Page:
/* Style Definitions */
mso-padding-alt:0in 5.4pt 0in 5.4pt;
There is a new book by Jonathan Kozol, “Fire in the Ashes.” It revisits the youth from his previous book, “Amazing Grace.” Kozol is known for books that provide a look into the neighborhoods where poverty and education intersect. His conversations with children, families, educators, and administrators are told without a scathing diatribe. The words echo a truth that is usually missing from most books. The stories are always honest and inhibited. We are allowed to view the front lines through the eyes of those who are in the trenches. His stories may not focus on Philadelphia public schools, but the stories transcend to include all urban areas that are marked by a deep set class system and inequities in public education.
According to “Philadelphia: The state of the city (2012 update), “The murder rate rose from 306 to 324.” 26.7% of Philadelphians are classified as poor. Despite the numbers those that reside in the city are hopeful that the city will continue to improve. “Fire in the Ashes” may be the story of youth from the South Bronx, but their stories parallel the lives of those who reside in Philadelphia. Poverty may not have a specific address, but it does have a certain look, expectation, and outlook.
“Fire in the Ashes” opens up on Christmas Eve of 1985 when the poor and homeless of New York City existed in the homeless shelters located in old hotels in midtown. One of the most famous was the Martinique Hotel. On an average day more 1,000 children and 400 parents fought off hunger, drugs, and the lack of cleanliness. We are re-introduced to some of the children that were a part of his book “Amazing Grace” and we are allowed to see how many of them started in those shelters before being re-located to the South Bronx, where drugs and poverty followed.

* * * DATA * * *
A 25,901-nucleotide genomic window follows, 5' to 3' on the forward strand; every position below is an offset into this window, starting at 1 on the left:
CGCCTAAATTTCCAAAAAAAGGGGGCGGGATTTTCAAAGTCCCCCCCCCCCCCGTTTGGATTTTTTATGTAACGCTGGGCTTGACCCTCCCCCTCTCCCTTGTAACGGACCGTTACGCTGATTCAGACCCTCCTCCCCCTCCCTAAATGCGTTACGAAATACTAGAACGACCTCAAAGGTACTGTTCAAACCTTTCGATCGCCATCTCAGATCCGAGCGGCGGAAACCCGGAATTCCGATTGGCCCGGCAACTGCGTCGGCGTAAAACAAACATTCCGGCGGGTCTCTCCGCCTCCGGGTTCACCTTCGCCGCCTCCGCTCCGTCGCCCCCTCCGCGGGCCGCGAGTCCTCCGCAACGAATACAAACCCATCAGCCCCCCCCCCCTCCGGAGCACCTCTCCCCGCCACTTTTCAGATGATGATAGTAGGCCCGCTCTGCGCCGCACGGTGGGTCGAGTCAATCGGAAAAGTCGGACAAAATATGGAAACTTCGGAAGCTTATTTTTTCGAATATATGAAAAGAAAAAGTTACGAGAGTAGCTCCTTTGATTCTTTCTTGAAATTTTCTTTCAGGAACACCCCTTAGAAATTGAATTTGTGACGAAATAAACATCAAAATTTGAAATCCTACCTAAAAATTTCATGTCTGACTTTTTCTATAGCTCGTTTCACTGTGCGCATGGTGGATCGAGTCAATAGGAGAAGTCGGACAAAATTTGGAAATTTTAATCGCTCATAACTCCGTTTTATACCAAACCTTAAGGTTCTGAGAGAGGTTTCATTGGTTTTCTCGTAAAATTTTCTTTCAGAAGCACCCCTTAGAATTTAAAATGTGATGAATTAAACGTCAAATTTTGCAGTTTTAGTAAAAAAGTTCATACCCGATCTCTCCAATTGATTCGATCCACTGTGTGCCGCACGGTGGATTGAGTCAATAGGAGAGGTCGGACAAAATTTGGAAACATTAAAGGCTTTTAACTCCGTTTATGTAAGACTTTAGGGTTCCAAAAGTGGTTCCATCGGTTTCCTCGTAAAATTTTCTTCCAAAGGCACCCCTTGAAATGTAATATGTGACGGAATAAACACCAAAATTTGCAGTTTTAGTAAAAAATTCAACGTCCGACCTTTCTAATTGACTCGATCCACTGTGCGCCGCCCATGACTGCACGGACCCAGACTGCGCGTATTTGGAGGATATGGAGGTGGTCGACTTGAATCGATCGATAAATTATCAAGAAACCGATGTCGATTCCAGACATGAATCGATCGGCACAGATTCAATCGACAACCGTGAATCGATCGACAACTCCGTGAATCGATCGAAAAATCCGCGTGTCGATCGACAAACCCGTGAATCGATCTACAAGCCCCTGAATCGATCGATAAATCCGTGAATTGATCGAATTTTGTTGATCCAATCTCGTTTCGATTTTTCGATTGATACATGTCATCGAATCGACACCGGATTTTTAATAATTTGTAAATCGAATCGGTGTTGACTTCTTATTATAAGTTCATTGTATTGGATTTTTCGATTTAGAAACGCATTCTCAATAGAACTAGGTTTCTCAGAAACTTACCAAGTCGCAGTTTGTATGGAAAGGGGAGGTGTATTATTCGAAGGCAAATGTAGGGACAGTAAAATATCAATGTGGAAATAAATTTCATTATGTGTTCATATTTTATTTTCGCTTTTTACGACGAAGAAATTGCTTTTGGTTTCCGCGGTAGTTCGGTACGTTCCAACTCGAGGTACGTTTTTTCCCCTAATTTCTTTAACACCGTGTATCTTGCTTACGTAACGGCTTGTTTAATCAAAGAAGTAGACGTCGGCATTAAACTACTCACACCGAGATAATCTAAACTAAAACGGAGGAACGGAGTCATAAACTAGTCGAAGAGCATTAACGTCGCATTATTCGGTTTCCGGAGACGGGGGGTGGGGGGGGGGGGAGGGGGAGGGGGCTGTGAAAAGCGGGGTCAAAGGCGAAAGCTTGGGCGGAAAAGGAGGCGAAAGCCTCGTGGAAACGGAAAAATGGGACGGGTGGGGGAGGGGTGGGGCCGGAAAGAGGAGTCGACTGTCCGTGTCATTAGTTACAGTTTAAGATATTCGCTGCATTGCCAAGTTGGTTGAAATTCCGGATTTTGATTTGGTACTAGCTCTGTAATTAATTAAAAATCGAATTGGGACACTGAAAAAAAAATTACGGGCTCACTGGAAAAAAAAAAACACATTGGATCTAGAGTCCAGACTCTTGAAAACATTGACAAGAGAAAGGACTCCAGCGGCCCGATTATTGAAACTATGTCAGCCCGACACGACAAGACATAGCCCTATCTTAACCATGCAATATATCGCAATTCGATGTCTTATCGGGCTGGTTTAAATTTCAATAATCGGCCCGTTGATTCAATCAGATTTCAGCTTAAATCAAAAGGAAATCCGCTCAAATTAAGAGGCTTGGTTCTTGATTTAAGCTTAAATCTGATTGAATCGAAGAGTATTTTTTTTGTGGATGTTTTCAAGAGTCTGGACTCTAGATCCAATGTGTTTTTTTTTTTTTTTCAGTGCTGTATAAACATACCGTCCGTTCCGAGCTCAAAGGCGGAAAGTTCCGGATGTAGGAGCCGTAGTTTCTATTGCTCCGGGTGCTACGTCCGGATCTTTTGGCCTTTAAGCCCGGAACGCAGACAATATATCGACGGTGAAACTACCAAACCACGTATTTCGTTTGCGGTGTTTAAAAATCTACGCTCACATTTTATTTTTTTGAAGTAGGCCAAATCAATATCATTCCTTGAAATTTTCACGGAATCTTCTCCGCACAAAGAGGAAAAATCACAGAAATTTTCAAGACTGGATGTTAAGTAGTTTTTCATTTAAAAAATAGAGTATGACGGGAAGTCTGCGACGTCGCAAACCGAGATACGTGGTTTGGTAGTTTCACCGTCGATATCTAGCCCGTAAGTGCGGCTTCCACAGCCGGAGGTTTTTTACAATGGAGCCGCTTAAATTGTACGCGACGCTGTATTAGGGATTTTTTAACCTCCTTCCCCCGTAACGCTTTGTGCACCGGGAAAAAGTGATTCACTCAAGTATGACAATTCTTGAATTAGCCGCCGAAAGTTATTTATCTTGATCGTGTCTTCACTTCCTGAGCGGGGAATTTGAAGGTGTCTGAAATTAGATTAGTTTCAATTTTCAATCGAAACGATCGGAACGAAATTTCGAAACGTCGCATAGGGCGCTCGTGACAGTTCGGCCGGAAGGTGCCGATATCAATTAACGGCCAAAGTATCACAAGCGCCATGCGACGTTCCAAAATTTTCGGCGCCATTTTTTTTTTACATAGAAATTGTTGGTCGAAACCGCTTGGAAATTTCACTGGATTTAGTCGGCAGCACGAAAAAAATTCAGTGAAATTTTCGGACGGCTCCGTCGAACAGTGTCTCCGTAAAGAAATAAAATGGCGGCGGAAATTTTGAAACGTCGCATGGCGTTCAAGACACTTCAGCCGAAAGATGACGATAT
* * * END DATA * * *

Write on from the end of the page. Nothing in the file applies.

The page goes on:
This book is a must read for parents, educators, administrators, and all individuals that work with children or in social work. Jonathan provides us the narratives, and it is up to us to ask the important questions when it comes to all of our children. It is a timely read when the School District of Philadelphia plans on closing approximately 35 schools by spring. The financial and academic gap continues to widen.
Who determines how our children are educated? Do the dollars spent match the outcomes? How can we measure social equity next to generational poverty? These are just a few of the questions that come to mind and I know that there are many more with or without answers.